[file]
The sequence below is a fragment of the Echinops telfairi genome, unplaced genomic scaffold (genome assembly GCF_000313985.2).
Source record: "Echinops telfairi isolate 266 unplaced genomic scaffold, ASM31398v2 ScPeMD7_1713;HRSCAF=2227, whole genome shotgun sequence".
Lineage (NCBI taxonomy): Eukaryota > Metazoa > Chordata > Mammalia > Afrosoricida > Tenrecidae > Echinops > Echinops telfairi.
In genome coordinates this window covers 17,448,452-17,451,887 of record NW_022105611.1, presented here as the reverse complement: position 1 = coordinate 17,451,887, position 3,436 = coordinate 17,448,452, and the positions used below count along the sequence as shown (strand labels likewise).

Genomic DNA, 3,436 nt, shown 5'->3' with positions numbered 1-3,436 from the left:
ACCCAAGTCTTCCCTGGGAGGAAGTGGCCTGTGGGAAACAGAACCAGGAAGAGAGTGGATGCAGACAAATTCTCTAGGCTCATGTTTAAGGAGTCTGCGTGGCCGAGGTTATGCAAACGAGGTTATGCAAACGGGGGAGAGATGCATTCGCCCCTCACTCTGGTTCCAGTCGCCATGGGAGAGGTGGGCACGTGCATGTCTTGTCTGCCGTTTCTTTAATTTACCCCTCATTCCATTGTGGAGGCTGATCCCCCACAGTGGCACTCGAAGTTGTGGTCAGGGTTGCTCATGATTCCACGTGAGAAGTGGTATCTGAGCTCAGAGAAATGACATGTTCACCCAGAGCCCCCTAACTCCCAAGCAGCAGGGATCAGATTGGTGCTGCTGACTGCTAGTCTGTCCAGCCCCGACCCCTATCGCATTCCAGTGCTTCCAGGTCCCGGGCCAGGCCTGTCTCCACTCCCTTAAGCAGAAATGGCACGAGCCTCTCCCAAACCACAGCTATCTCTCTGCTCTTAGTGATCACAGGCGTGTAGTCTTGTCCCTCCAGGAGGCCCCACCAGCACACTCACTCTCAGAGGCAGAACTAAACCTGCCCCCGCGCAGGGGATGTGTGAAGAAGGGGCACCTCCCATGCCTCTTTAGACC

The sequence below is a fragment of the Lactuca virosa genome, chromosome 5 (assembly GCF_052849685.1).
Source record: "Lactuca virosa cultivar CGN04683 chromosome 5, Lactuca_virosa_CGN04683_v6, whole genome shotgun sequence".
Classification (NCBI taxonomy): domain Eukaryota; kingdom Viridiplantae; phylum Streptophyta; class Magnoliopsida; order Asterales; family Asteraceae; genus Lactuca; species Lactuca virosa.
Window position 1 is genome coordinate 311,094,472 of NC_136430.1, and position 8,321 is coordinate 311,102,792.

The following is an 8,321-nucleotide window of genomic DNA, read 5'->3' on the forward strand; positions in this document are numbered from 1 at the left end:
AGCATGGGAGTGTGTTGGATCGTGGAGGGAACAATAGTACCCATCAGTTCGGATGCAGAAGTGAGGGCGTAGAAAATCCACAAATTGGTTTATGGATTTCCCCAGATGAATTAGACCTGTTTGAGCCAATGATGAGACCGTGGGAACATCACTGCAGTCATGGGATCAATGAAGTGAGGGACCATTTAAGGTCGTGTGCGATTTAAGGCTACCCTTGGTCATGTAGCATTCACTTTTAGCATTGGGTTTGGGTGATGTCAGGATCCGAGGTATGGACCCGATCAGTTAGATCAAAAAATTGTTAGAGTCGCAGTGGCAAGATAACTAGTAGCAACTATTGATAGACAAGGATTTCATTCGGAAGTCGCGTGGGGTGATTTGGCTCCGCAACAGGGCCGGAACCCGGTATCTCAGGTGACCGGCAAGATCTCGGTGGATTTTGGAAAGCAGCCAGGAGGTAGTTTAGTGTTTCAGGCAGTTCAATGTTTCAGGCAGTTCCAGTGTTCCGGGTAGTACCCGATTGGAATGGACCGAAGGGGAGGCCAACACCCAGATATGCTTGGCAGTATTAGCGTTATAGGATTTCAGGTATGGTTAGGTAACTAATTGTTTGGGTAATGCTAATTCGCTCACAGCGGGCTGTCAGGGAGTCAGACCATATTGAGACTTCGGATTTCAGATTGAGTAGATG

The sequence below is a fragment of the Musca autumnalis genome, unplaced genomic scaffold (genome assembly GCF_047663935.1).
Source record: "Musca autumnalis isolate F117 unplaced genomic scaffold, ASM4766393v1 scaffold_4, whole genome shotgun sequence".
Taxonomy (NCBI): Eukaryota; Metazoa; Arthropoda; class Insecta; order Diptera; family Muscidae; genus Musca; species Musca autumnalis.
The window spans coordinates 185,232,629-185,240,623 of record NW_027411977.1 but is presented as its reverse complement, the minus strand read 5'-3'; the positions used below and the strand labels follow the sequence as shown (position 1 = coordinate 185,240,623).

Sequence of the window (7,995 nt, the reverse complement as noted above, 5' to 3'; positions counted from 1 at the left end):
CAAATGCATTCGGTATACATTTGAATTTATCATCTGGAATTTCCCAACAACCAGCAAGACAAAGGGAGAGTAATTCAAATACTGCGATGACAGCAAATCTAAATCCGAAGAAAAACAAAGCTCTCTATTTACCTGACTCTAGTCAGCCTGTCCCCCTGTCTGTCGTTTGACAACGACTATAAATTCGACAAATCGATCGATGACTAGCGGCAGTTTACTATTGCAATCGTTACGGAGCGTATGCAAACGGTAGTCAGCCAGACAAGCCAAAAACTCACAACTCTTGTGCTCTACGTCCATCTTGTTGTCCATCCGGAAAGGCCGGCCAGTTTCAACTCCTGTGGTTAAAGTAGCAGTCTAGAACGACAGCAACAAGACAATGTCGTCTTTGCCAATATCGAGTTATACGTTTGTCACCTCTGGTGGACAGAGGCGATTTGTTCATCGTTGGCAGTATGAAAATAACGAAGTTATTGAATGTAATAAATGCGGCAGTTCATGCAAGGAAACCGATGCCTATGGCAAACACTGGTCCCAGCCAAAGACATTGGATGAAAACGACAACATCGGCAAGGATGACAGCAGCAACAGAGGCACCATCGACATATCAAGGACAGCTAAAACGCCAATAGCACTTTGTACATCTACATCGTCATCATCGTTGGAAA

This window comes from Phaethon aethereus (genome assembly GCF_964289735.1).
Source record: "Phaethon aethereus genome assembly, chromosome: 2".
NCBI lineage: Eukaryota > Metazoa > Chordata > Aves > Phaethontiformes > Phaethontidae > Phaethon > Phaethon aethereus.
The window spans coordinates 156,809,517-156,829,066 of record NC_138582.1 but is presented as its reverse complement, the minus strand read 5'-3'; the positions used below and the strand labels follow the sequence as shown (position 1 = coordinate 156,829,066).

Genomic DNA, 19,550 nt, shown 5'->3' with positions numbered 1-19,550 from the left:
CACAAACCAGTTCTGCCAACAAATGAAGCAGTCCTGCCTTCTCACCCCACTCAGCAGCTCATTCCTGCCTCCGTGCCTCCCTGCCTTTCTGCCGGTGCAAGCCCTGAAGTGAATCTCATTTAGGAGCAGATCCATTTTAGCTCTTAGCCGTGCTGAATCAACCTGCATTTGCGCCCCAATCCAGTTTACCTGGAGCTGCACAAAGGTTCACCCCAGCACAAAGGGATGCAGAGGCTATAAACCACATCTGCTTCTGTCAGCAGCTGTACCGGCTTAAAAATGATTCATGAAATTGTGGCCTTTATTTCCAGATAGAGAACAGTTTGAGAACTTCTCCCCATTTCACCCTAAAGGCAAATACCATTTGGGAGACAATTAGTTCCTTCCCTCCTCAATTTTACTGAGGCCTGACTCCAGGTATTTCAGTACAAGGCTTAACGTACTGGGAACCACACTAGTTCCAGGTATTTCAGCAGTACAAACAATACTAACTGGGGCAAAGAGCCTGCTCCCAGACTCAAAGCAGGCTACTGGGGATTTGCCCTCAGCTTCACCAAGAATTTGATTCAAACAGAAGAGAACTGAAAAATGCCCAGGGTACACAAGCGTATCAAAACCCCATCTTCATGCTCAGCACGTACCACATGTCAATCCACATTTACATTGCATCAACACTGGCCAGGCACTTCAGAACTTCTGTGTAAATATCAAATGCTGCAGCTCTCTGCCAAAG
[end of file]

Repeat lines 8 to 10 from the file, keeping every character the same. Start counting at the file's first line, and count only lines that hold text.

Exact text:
Source record: "Lactuca virosa cultivar CGN04683 chromosome 5, Lactuca_virosa_CGN04683_v6, whole genome shotgun sequence".
Classification (NCBI taxonomy): domain Eukaryota; kingdom Viridiplantae; phylum Streptophyta; class Magnoliopsida; order Asterales; family Asteraceae; genus Lactuca; species Lactuca virosa.
Window position 1 is genome coordinate 311,094,472 of NC_136430.1, and position 8,321 is coordinate 311,102,792.